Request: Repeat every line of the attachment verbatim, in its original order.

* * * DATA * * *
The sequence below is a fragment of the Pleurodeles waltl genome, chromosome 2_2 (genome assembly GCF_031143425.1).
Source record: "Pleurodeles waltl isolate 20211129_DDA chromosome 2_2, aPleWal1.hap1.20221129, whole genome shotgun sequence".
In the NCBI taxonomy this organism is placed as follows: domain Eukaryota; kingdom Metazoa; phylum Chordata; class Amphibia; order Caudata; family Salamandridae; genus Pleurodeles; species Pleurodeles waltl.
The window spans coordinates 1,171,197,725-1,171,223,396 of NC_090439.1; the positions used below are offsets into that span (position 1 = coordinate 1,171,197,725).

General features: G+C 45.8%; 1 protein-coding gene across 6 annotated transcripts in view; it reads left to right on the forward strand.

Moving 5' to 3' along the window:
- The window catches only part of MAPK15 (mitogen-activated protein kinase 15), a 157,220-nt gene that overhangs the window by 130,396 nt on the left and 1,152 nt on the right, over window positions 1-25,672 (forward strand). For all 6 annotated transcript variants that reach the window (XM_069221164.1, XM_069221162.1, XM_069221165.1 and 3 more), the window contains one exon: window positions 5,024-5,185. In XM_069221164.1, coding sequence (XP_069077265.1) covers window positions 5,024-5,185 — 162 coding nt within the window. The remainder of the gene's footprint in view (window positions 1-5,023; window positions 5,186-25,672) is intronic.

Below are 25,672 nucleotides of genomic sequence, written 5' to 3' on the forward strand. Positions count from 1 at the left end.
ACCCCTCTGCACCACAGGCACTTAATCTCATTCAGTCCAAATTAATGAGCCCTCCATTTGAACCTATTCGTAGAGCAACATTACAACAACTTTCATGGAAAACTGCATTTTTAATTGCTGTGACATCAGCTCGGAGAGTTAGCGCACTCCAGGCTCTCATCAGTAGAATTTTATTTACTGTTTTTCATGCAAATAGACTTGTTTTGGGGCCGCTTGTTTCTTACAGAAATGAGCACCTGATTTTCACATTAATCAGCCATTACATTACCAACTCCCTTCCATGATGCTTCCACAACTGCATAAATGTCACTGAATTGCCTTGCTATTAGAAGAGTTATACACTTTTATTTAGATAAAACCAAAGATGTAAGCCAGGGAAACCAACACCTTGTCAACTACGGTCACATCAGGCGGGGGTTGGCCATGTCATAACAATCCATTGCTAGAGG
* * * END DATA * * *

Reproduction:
The sequence below is a fragment of the Pleurodeles waltl genome, chromosome 2_2 (genome assembly GCF_031143425.1).
Source record: "Pleurodeles waltl isolate 20211129_DDA chromosome 2_2, aPleWal1.hap1.20221129, whole genome shotgun sequence".
In the NCBI taxonomy this organism is placed as follows: domain Eukaryota; kingdom Metazoa; phylum Chordata; class Amphibia; order Caudata; family Salamandridae; genus Pleurodeles; species Pleurodeles waltl.
The window spans coordinates 1,171,197,725-1,171,223,396 of NC_090439.1; the positions used below are offsets into that span (position 1 = coordinate 1,171,197,725).

General features: G+C 45.8%; 1 protein-coding gene across 6 annotated transcripts in view; it reads left to right on the forward strand.

Moving 5' to 3' along the window:
- The window catches only part of MAPK15 (mitogen-activated protein kinase 15), a 157,220-nt gene that overhangs the window by 130,396 nt on the left and 1,152 nt on the right, over window positions 1-25,672 (forward strand). For all 6 annotated transcript variants that reach the window (XM_069221164.1, XM_069221162.1, XM_069221165.1 and 3 more), the window contains one exon: window positions 5,024-5,185. In XM_069221164.1, coding sequence (XP_069077265.1) covers window positions 5,024-5,185 — 162 coding nt within the window. The remainder of the gene's footprint in view (window positions 1-5,023; window positions 5,186-25,672) is intronic.

Below are 25,672 nucleotides of genomic sequence, written 5' to 3' on the forward strand. Positions count from 1 at the left end.
ACCCCTCTGCACCACAGGCACTTAATCTCATTCAGTCCAAATTAATGAGCCCTCCATTTGAACCTATTCGTAGAGCAACATTACAACAACTTTCATGGAAAACTGCATTTTTAATTGCTGTGACATCAGCTCGGAGAGTTAGCGCACTCCAGGCTCTCATCAGTAGAATTTTATTTACTGTTTTTCATGCAAATAGACTTGTTTTGGGGCCGCTTGTTTCTTACAGAAATGAGCACCTGATTTTCACATTAATCAGCCATTACATTACCAACTCCCTTCCATGATGCTTCCACAACTGCATAAATGTCACTGAATTGCCTTGCTATTAGAAGAGTTATACACTTTTATTTAGATAAAACCAAAGATGTAAGCCAGGGAAACCAACACCTTGTCAACTACGGTCACATCAGGCGGGGGTTGGCCATGTCATAACAATCCATTGCTAGAGG